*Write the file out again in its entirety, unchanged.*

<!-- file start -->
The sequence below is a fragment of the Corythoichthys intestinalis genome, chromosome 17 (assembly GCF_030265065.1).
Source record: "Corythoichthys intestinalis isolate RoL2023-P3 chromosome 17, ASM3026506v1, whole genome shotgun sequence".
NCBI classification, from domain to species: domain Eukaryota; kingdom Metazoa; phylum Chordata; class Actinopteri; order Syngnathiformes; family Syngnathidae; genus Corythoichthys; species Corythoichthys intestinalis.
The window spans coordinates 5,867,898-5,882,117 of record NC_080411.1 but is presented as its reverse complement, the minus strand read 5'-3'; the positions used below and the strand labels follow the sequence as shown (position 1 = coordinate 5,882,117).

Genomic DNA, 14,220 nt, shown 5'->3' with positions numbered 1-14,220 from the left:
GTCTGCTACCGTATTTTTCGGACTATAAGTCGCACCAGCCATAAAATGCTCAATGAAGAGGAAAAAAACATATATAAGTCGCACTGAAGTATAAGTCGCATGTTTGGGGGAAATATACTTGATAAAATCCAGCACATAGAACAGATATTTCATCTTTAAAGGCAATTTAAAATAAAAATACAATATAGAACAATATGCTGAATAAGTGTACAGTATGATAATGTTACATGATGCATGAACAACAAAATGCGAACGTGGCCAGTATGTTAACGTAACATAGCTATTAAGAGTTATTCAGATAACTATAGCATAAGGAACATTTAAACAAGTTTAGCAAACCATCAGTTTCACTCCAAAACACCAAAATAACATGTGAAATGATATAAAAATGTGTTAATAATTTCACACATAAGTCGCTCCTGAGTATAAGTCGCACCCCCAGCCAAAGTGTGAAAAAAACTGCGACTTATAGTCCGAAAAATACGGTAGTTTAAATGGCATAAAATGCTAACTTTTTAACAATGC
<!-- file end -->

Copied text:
The sequence below is a fragment of the Corythoichthys intestinalis genome, chromosome 17 (assembly GCF_030265065.1).
Source record: "Corythoichthys intestinalis isolate RoL2023-P3 chromosome 17, ASM3026506v1, whole genome shotgun sequence".
NCBI classification, from domain to species: domain Eukaryota; kingdom Metazoa; phylum Chordata; class Actinopteri; order Syngnathiformes; family Syngnathidae; genus Corythoichthys; species Corythoichthys intestinalis.
The window spans coordinates 5,867,898-5,882,117 of record NC_080411.1 but is presented as its reverse complement, the minus strand read 5'-3'; the positions used below and the strand labels follow the sequence as shown (position 1 = coordinate 5,882,117).

Genomic DNA, 14,220 nt, shown 5'->3' with positions numbered 1-14,220 from the left:
GTCTGCTACCGTATTTTTCGGACTATAAGTCGCACCAGCCATAAAATGCTCAATGAAGAGGAAAAAAACATATATAAGTCGCACTGAAGTATAAGTCGCATGTTTGGGGGAAATATACTTGATAAAATCCAGCACATAGAACAGATATTTCATCTTTAAAGGCAATTTAAAATAAAAATACAATATAGAACAATATGCTGAATAAGTGTACAGTATGATAATGTTACATGATGCATGAACAACAAAATGCGAACGTGGCCAGTATGTTAACGTAACATAGCTATTAAGAGTTATTCAGATAACTATAGCATAAGGAACATTTAAACAAGTTTAGCAAACCATCAGTTTCACTCCAAAACACCAAAATAACATGTGAAATGATATAAAAATGTGTTAATAATTTCACACATAAGTCGCTCCTGAGTATAAGTCGCACCCCCAGCCAAAGTGTGAAAAAAACTGCGACTTATAGTCCGAAAAATACGGTAGTTTAAATGGCATAAAATGCTAACTTTTTAACAATGC